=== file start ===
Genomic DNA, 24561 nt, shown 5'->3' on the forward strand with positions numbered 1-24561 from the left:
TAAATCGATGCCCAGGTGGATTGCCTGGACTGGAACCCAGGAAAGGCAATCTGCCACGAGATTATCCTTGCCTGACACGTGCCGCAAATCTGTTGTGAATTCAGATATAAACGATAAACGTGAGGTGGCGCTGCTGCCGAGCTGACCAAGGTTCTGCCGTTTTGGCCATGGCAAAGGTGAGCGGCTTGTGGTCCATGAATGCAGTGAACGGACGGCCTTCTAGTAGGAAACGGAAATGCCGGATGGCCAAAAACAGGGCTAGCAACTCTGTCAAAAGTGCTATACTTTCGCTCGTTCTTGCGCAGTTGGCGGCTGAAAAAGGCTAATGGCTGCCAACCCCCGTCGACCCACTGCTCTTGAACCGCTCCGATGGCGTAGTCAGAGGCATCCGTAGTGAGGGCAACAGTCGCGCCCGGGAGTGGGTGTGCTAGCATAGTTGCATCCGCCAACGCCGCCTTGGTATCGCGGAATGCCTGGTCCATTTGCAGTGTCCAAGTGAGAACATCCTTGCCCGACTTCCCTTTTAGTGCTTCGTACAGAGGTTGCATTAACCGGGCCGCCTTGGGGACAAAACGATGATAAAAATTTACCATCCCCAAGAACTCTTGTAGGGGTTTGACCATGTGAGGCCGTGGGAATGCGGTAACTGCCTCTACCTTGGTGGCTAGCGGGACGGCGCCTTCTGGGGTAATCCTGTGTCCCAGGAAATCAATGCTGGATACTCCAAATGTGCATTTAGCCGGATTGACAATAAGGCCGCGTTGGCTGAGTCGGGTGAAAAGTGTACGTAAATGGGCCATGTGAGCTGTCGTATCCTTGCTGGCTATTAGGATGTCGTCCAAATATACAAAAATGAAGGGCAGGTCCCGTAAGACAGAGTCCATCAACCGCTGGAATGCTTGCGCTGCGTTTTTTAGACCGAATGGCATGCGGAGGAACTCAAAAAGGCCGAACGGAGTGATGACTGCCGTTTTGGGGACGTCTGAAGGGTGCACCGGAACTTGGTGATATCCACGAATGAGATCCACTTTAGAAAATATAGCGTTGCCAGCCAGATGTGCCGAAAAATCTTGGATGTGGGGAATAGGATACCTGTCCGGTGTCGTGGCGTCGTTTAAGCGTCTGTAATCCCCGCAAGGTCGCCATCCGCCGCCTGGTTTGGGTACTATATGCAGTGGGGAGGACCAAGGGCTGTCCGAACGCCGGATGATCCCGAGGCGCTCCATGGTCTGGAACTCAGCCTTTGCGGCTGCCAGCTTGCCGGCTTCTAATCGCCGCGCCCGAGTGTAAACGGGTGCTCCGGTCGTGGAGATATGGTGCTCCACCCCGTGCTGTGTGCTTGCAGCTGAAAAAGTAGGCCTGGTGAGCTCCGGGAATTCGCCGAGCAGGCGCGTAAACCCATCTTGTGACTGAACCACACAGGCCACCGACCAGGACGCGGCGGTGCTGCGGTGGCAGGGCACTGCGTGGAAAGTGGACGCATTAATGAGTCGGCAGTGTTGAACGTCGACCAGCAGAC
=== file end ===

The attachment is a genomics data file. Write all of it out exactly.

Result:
Genomic DNA, 24561 nt, shown 5'->3' on the forward strand with positions numbered 1-24561 from the left:
TAAATCGATGCCCAGGTGGATTGCCTGGACTGGAACCCAGGAAAGGCAATCTGCCACGAGATTATCCTTGCCTGACACGTGCCGCAAATCTGTTGTGAATTCAGATATAAACGATAAACGTGAGGTGGCGCTGCTGCCGAGCTGACCAAGGTTCTGCCGTTTTGGCCATGGCAAAGGTGAGCGGCTTGTGGTCCATGAATGCAGTGAACGGACGGCCTTCTAGTAGGAAACGGAAATGCCGGATGGCCAAAAACAGGGCTAGCAACTCTGTCAAAAGTGCTATACTTTCGCTCGTTCTTGCGCAGTTGGCGGCTGAAAAAGGCTAATGGCTGCCAACCCCCGTCGACCCACTGCTCTTGAACCGCTCCGATGGCGTAGTCAGAGGCATCCGTAGTGAGGGCAACAGTCGCGCCCGGGAGTGGGTGTGCTAGCATAGTTGCATCCGCCAACGCCGCCTTGGTATCGCGGAATGCCTGGTCCATTTGCAGTGTCCAAGTGAGAACATCCTTGCCCGACTTCCCTTTTAGTGCTTCGTACAGAGGTTGCATTAACCGGGCCGCCTTGGGGACAAAACGATGATAAAAATTTACCATCCCCAAGAACTCTTGTAGGGGTTTGACCATGTGAGGCCGTGGGAATGCGGTAACTGCCTCTACCTTGGTGGCTAGCGGGACGGCGCCTTCTGGGGTAATCCTGTGTCCCAGGAAATCAATGCTGGATACTCCAAATGTGCATTTAGCCGGATTGACAATAAGGCCGCGTTGGCTGAGTCGGGTGAAAAGTGTACGTAAATGGGCCATGTGAGCTGTCGTATCCTTGCTGGCTATTAGGATGTCGTCCAAATATACAAAAATGAAGGGCAGGTCCCGTAAGACAGAGTCCATCAACCGCTGGAATGCTTGCGCTGCGTTTTTTAGACCGAATGGCATGCGGAGGAACTCAAAAAGGCCGAACGGAGTGATGACTGCCGTTTTGGGGACGTCTGAAGGGTGCACCGGAACTTGGTGATATCCACGAATGAGATCCACTTTAGAAAATATAGCGTTGCCAGCCAGATGTGCCGAAAAATCTTGGATGTGGGGAATAGGATACCTGTCCGGTGTCGTGGCGTCGTTTAAGCGTCTGTAATCCCCGCAAGGTCGCCATCCGCCGCCTGGTTTGGGTACTATATGCAGTGGGGAGGACCAAGGGCTGTCCGAACGCCGGATGATCCCGAGGCGCTCCATGGTCTGGAACTCAGCCTTTGCGGCTGCCAGCTTGCCGGCTTCTAATCGCCGCGCCCGAGTGTAAACGGGTGCTCCGGTCGTGGAGATATGGTGCTCCACCCCGTGCTGTGTGCTTGCAGCTGAAAAAGTAGGCCTGGTGAGCTCCGGGAATTCGCCGAGCAGGCGCGTAAACCCATCTTGTGACTGAACCACACAGGCCACCGACCAGGACGCGGCGGTGCTGCGGTGGCAGGGCACTGCGTGGAAAGTGGACGCATTAATGAGTCGGCAGTGTTGAACGTCGACCAGCAGAC